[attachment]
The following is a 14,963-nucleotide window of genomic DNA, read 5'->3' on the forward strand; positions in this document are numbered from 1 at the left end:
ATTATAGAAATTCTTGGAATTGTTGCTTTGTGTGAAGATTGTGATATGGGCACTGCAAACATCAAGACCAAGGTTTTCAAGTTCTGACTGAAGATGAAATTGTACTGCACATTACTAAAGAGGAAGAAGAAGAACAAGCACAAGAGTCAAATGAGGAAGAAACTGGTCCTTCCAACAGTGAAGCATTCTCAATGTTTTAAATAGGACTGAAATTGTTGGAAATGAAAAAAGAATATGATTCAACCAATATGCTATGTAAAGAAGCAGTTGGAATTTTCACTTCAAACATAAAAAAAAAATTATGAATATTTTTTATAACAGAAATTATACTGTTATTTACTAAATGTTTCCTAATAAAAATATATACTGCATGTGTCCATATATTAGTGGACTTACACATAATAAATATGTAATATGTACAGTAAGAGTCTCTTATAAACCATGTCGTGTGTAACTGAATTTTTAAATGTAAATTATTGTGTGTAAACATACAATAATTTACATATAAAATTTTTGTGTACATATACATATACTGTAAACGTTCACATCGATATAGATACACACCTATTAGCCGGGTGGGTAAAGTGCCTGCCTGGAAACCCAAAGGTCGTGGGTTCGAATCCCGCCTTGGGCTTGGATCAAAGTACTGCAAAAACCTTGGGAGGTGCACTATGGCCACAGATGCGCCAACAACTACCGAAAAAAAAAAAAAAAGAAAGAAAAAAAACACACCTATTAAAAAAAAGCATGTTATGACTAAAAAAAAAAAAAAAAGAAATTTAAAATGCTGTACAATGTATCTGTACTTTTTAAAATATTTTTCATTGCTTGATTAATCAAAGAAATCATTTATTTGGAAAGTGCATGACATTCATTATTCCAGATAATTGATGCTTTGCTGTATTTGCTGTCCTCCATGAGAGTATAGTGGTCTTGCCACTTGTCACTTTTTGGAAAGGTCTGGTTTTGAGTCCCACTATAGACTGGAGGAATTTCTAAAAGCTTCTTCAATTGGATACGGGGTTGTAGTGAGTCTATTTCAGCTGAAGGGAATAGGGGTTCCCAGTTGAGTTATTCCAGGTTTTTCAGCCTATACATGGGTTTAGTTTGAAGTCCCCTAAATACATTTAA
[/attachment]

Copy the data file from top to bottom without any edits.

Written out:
The following is a 14,963-nucleotide window of genomic DNA, read 5'->3' on the forward strand; positions in this document are numbered from 1 at the left end:
ATTATAGAAATTCTTGGAATTGTTGCTTTGTGTGAAGATTGTGATATGGGCACTGCAAACATCAAGACCAAGGTTTTCAAGTTCTGACTGAAGATGAAATTGTACTGCACATTACTAAAGAGGAAGAAGAAGAACAAGCACAAGAGTCAAATGAGGAAGAAACTGGTCCTTCCAACAGTGAAGCATTCTCAATGTTTTAAATAGGACTGAAATTGTTGGAAATGAAAAAAGAATATGATTCAACCAATATGCTATGTAAAGAAGCAGTTGGAATTTTCACTTCAAACATAAAAAAAAAATTATGAATATTTTTTATAACAGAAATTATACTGTTATTTACTAAATGTTTCCTAATAAAAATATATACTGCATGTGTCCATATATTAGTGGACTTACACATAATAAATATGTAATATGTACAGTAAGAGTCTCTTATAAACCATGTCGTGTGTAACTGAATTTTTAAATGTAAATTATTGTGTGTAAACATACAATAATTTACATATAAAATTTTTGTGTACATATACATATACTGTAAACGTTCACATCGATATAGATACACACCTATTAGCCGGGTGGGTAAAGTGCCTGCCTGGAAACCCAAAGGTCGTGGGTTCGAATCCCGCCTTGGGCTTGGATCAAAGTACTGCAAAAACCTTGGGAGGTGCACTATGGCCACAGATGCGCCAACAACTACCGAAAAAAAAAAAAAAAGAAAGAAAAAAAACACACCTATTAAAAAAAAGCATGTTATGACTAAAAAAAAAAAAAAAAGAAATTTAAAATGCTGTACAATGTATCTGTACTTTTTAAAATATTTTTCATTGCTTGATTAATCAAAGAAATCATTTATTTGGAAAGTGCATGACATTCATTATTCCAGATAATTGATGCTTTGCTGTATTTGCTGTCCTCCATGAGAGTATAGTGGTCTTGCCACTTGTCACTTTTTGGAAAGGTCTGGTTTTGAGTCCCACTATAGACTGGAGGAATTTCTAAAAGCTTCTTCAATTGGATACGGGGTTGTAGTGAGTCTATTTCAGCTGAAGGGAATAGGGGTTCCCAGTTGAGTTATTCCAGGTTTTTCAGCCTATACATGGGTTTAGTTTGAAGTCCCCTAAATACATTTAA